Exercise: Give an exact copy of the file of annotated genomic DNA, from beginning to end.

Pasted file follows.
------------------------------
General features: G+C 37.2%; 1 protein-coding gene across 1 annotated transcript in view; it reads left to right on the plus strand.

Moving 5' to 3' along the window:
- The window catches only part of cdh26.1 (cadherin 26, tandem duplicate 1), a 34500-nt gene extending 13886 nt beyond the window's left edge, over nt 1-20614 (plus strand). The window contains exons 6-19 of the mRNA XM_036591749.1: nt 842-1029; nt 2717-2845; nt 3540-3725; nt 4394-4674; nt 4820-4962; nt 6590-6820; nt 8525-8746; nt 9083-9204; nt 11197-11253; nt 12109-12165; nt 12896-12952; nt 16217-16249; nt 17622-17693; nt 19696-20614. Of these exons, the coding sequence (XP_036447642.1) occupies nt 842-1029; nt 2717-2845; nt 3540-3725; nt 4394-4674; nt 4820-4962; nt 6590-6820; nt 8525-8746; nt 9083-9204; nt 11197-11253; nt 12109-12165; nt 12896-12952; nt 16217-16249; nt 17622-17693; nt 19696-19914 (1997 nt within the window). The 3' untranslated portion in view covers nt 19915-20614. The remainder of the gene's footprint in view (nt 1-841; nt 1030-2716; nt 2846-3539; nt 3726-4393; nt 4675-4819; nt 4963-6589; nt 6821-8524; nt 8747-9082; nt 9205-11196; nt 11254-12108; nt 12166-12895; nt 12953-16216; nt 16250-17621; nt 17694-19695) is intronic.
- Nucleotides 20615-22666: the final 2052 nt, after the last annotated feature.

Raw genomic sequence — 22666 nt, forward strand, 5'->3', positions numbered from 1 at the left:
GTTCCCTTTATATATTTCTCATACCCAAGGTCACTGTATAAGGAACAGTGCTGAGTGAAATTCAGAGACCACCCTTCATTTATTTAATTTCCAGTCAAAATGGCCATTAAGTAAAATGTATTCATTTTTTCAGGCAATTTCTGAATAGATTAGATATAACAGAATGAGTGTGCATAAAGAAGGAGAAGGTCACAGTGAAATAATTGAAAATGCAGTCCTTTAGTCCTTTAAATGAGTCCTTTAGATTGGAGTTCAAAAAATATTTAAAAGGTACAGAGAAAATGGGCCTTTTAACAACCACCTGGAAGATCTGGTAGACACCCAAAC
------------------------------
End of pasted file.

General features: G+C 37.2%; 1 protein-coding gene across 1 annotated transcript in view; it reads left to right on the plus strand.

Moving 5' to 3' along the window:
- The window catches only part of cdh26.1 (cadherin 26, tandem duplicate 1), a 34500-nt gene extending 13886 nt beyond the window's left edge, over nt 1-20614 (plus strand). The window contains exons 6-19 of the mRNA XM_036591749.1: nt 842-1029; nt 2717-2845; nt 3540-3725; nt 4394-4674; nt 4820-4962; nt 6590-6820; nt 8525-8746; nt 9083-9204; nt 11197-11253; nt 12109-12165; nt 12896-12952; nt 16217-16249; nt 17622-17693; nt 19696-20614. Of these exons, the coding sequence (XP_036447642.1) occupies nt 842-1029; nt 2717-2845; nt 3540-3725; nt 4394-4674; nt 4820-4962; nt 6590-6820; nt 8525-8746; nt 9083-9204; nt 11197-11253; nt 12109-12165; nt 12896-12952; nt 16217-16249; nt 17622-17693; nt 19696-19914 (1997 nt within the window). The 3' untranslated portion in view covers nt 19915-20614. The remainder of the gene's footprint in view (nt 1-841; nt 1030-2716; nt 2846-3539; nt 3726-4393; nt 4675-4819; nt 4963-6589; nt 6821-8524; nt 8747-9082; nt 9205-11196; nt 11254-12108; nt 12166-12895; nt 12953-16216; nt 16250-17621; nt 17694-19695) is intronic.
- Nucleotides 20615-22666: the final 2052 nt, after the last annotated feature.

Raw genomic sequence — 22666 nt, forward strand, 5'->3', positions numbered from 1 at the left:
GTTCCCTTTATATATTTCTCATACCCAAGGTCACTGTATAAGGAACAGTGCTGAGTGAAATTCAGAGACCACCCTTCATTTATTTAATTTCCAGTCAAAATGGCCATTAAGTAAAATGTATTCATTTTTTCAGGCAATTTCTGAATAGATTAGATATAACAGAATGAGTGTGCATAAAGAAGGAGAAGGTCACAGTGAAATAATTGAAAATGCAGTCCTTTAGTCCTTTAAATGAGTCCTTTAGATTGGAGTTCAAAAAATATTTAAAAGGTACAGAGAAAATGGGCCTTTTAACAACCACCTGGAAGATCTGGTAGACACCCAAAC